One of the most common issues for users switching between cloud and app ecosystems is the lack of portability of apps across those platforms. This lack of portability means that even if a user has paid a developer for an application on one platform, they are almost certainly going to have to pay that developer once again to use that application again on the new platform. This makes a user’s switch from one platform to another even more costly. This isn’t limited to apps either—it also translates to purchased movies, music and other intangibles like playlists. But some content platforms are inherently more cross-platform than others, like Spotify, which is available on virtually every device, form factor and operating system. It’s worth noting that, in the end, most of these platforms are really only leasing this content to you—you can never actually take it with you once you leave their ecosystem.
Wearables are one of the most aggressive areas of competition among the different players in the industry, with some devices only working in specific ecosystems. The most obvious of these examples is the Apple Watch, which does not work on any other smartphone than the iPhone. Apple’s Watch has undergone many generations of improvements and is arguably one of the best wearables on the market; however, it is only available to iOS users. Unless they find an equivalent smartwatch to the Apple Watch, most Apple Watch users will likely stick with the iPhone and the Apple ecosystem. Samsung, surprisingly, did the same thing with the Galaxy Watch 4 series, which requires the Samsung Health app on a Samsung phone for full functionality. It’s worth noting that these smart watches collect a lot of sensitive personal medical information. These companies could seek to use their watches as another data source for developing new products and services.
Alternatively, you have companies like Fitbit, which is now part of Google. Fitbit’s wearables are very much smartphone and mobile ecosystem agnostic, focusing on the device’s hardware and software user experience, irrespective of the operating system. That might change over time as Google gets more involved in Fitbit’s roadmap and integrates it further into Android Wear. Still, I believe that Google may choose to remain platform agnostic to maximize its potential user base, given Fitbit’s innovations already support Android and iOS. There are also other companies like Garmin that remain independent and platform agnostic, and those could potentially poach users from Google if it chooses to close Fitbit’s current openness. There are also companies like Oura, with its smart ring, and WHOOP, with its activity band, who could offer alternatives to Apple, Samsung and Google.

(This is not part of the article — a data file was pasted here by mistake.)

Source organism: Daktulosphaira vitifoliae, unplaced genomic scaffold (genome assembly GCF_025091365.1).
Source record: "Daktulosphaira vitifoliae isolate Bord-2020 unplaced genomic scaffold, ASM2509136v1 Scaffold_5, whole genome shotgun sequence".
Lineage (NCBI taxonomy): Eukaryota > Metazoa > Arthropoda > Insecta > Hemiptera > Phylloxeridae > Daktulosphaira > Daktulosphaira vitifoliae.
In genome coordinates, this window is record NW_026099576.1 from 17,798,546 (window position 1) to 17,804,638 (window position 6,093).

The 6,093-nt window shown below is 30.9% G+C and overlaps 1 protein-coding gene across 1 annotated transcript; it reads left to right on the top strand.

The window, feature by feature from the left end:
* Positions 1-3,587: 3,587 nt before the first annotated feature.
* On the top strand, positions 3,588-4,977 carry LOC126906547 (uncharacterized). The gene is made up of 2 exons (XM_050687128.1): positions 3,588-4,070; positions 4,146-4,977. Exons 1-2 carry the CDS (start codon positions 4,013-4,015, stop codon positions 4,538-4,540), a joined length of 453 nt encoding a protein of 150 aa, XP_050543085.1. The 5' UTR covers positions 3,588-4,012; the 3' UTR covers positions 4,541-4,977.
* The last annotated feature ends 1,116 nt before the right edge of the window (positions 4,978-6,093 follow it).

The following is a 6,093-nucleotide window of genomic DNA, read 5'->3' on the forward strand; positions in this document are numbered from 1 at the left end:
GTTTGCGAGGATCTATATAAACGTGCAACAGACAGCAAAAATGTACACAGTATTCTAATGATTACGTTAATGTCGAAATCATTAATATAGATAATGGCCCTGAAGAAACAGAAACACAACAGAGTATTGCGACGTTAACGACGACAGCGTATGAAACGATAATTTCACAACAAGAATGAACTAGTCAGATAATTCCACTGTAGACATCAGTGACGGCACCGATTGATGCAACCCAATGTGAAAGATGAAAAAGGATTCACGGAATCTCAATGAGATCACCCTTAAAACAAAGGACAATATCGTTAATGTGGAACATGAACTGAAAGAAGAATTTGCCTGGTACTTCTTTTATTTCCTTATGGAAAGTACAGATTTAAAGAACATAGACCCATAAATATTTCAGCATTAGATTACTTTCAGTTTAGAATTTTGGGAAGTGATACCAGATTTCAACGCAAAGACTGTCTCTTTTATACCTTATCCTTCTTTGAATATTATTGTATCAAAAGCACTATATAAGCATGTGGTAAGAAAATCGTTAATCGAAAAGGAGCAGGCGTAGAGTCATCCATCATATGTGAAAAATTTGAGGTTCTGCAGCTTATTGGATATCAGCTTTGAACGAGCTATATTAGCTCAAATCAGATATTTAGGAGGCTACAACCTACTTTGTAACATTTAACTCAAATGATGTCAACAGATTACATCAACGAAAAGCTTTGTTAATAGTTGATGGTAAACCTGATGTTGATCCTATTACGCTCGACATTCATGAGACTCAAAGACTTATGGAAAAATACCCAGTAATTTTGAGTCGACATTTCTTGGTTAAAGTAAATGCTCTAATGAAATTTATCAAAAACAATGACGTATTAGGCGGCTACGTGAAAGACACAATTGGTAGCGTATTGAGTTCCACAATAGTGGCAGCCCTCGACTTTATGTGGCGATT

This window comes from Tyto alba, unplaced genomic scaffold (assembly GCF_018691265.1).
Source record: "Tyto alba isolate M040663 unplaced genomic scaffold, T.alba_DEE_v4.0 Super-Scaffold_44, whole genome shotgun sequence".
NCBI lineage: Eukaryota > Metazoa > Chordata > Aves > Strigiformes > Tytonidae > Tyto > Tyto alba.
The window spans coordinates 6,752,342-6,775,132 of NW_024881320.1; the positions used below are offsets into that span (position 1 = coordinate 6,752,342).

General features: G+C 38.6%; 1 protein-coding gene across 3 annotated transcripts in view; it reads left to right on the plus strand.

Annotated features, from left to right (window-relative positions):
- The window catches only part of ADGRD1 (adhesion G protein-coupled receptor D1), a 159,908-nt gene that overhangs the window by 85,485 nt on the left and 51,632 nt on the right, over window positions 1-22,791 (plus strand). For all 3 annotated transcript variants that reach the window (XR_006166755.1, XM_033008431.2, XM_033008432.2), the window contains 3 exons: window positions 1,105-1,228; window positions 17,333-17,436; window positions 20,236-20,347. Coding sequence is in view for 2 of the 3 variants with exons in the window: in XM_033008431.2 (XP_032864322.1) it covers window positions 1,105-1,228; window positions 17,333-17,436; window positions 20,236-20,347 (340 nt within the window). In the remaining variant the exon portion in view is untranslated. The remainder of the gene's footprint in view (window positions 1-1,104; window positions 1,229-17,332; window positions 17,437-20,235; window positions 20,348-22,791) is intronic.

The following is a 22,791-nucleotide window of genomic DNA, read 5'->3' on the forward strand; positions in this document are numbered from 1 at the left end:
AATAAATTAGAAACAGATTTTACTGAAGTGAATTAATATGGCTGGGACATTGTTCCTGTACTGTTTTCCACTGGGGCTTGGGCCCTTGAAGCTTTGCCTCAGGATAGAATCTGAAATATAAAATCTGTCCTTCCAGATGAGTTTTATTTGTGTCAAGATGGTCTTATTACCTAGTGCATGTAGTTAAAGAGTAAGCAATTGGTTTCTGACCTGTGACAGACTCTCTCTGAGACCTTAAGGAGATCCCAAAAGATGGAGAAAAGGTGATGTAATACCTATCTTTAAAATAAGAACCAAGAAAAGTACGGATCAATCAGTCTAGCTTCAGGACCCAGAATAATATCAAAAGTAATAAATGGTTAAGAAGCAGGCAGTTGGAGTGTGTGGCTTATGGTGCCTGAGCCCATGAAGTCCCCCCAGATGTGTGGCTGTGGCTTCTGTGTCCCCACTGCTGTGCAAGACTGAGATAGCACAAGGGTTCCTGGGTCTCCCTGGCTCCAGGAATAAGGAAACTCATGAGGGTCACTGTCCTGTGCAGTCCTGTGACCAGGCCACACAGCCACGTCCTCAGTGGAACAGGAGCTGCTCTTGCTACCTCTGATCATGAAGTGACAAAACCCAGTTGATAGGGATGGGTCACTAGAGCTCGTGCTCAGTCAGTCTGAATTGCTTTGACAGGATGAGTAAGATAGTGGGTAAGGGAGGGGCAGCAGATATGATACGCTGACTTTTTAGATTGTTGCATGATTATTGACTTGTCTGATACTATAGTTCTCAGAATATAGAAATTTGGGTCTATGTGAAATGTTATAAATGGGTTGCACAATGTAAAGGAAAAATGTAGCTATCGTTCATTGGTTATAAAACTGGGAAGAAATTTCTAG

Watches and fitness bands are not the only wearables experiencing hardware lock-ins; for example, Apple’s AirPods Max and Airpods Pro can only experience spatial audio and other features when paired with an Apple device. Still, those might be more justifiable as they likely require specific hardware capabilities on both ends to make the feature (like quick pairing) work. We could also potentially see wearables like XR headsets follow the path of other wearables already in market with some staying within their respective companies’ ecosystems and others aiming for a more platform agnostic approach. While a more open approach would be most beneficial to the industry, we may still see a continuation of the walled gardens.
There are many issues when it comes to traversing different mobile ecosystems, some more troublesome than others. Some may be addressed eventually, but many others are likely to remain as competitive moats to protect ecosystem investments. I believe these user portability and flexibility limitations ultimately hurt consumers and are more likely to reinforce the status quo than promote competition and innovation. If these companies are unwilling to make these changes on their own, regulation may be required to guarantee optimal consumer choice and portability. While some companies may advocate for more device-centric approaches to apps and ecosystems, the reality is that everything is cloud-enabled nowadays; it really shouldn’t be so difficult to communicate, share files and switch between devices. There will always be some friction between mobile ecosystems, but those barriers should be more like speed bumps and less like 30-foot-high castle walls to protect the walled gardens.